President Obama on Sunday called the San Bernardino massacre "an act of terrorism designed to kill innocent people."
He said the married couple who committed the violence "had gone down the dark path of radicalization" but that there was no evidence yet that they were part of a larger terrorist organization.
The president also blasted the Islamic State "thugs and killers, part of a cult of death.... they account for a tiny fraction of...Muslims."
"ISIL does not speak for Islam," he added, urging Americans to unite and avoid discrimination.
His statements came as the investigation into the shooting rampage continued. The FBI on Saturday raided the home of one of shooter Syed Rizwan Farook's friends as agents searched for the source of the guns used in the attack. And in Pakistan on Sunday, the interior minister said the country has launched its own investigation and offered assistance to U.S. authorities.
In San Bernardino, residents tried to get back to their routines after what may be the deadliest act of terrorism on U.S. soil since 9/11. On Saturday, many residents resolved to get on with life but said they were still anxious.
"I'm nervous," said Fernandino Rodriguez, 39. "You hear ambulance and a firetruck sirens and you wonder: 'What happened now?' You're constantly in fear."
"I'm listening and watching for signs of trouble — sirens, even helicopters," added Dyesha McCrumb. "That's because I believe police still have not gotten to the bottom of this terrorist attack."
The FBI is investigating the shooting as an act of terrorism apparently inspired by the extremist group Islamic State.
U.S. Atty. Gen. Loretta Lynch urged the public Sunday not to jump to conclusions about the motive for the attack or the couple's ties to ISIS. She said Farook had made contact with some people the FBI was monitoring but again stressed the investigation is ongoing.
"I would caution people not to try and define either of these two individuals right now," she said on NBC's "Meet the Press."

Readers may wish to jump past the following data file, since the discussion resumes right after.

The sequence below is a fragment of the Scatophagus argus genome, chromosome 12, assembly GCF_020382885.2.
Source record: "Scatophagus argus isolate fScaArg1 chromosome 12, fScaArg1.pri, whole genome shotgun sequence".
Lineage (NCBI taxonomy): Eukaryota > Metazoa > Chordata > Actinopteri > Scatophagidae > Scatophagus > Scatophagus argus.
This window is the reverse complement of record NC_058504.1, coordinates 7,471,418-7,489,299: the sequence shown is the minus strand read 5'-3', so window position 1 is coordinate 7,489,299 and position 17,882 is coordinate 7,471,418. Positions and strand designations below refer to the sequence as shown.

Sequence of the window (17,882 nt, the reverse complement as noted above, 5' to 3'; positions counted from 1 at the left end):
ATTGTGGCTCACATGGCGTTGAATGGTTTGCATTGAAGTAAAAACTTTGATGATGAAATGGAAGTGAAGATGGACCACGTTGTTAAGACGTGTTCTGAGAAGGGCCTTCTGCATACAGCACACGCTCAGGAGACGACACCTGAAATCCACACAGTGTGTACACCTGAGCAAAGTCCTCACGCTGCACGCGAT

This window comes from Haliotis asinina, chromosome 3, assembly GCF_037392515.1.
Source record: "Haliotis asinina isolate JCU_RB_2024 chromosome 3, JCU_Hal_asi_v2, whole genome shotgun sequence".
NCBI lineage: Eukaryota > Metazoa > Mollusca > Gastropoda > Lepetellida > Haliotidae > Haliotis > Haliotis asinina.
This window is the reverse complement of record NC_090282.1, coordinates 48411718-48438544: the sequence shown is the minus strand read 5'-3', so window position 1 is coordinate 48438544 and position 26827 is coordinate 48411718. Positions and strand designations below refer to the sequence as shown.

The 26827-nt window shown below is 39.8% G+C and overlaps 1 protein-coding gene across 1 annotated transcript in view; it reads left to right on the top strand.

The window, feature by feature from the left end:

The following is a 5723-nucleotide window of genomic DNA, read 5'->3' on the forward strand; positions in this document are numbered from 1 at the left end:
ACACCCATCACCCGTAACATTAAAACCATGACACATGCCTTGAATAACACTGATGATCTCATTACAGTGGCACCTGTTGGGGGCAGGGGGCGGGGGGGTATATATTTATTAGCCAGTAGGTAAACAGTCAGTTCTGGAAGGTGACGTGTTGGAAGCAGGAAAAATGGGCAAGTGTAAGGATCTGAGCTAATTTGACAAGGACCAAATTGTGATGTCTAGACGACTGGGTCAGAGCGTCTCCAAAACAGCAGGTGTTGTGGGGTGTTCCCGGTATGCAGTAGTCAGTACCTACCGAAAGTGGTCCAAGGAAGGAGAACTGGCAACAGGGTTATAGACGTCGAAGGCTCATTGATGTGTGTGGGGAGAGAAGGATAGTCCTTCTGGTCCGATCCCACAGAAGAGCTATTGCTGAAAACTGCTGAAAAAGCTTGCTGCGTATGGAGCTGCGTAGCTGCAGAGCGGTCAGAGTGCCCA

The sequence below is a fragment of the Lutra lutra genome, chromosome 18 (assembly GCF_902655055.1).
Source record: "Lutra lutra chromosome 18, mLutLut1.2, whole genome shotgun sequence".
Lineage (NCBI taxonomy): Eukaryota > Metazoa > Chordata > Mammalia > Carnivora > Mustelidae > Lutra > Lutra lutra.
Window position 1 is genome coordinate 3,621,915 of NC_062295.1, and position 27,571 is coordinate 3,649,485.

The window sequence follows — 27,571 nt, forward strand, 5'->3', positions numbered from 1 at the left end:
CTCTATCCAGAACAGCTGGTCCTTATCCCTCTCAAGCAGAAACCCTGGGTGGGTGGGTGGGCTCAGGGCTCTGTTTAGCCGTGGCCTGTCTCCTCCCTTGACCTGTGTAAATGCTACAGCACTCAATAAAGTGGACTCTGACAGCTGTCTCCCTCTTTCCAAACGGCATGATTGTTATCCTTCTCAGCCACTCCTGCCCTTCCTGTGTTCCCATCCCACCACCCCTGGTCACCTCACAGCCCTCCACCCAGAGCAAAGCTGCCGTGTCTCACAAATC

Obama's address comes amid growing criticism from Republicans and even some Democrats about his policies for combating terrorism and dealing with Syria's civil war, especially after last month's coordinated Islamic State attacks in Paris that killed 130 people.
San Bernardino is one of several attacks in recent years, including the 2013 Boston Marathon bombings, that appear to involve "lone wolf" assailants in the United States who are inspired by terrorist groups but act independently. Experts say such cases pose a particular problem for authorities because the attackers are already in this country and are more difficult to detect than terrorists coming here from abroad.
Since taking office in 2009, Obama has only addressed the nation twice from the Oval Office, the symbol of White House power. The most recent was Aug. 31, 2010, when he announced the withdrawal of all U.S. troops from Iraq in keeping with his campaign promise to end the war there.
Five years later, that speech appears a bittersweet moment in history.
Over the last year and a half, Obama has sent about 3,500 troops back to Iraq to train and advise local security forces in the fight against Islamic State.
He is under intense pressure to further escalate the effort to break a yearlong military stalemate with the group, which continues to control vast amounts of territory, including key cities in Iraq and Syria.
Secretary of Defense Ashton Carter has announced that about 200 more special operations troops would be sent to Iraq to conduct raids and help step up airstrikes.
Although the militants have lost ground in recent months due to counterattacks and intense bombing, they have expanded their global reach by conducting a deadly attack in Paris, downing a Russian passenger jet over Egypt and building up a new stronghold in Libya.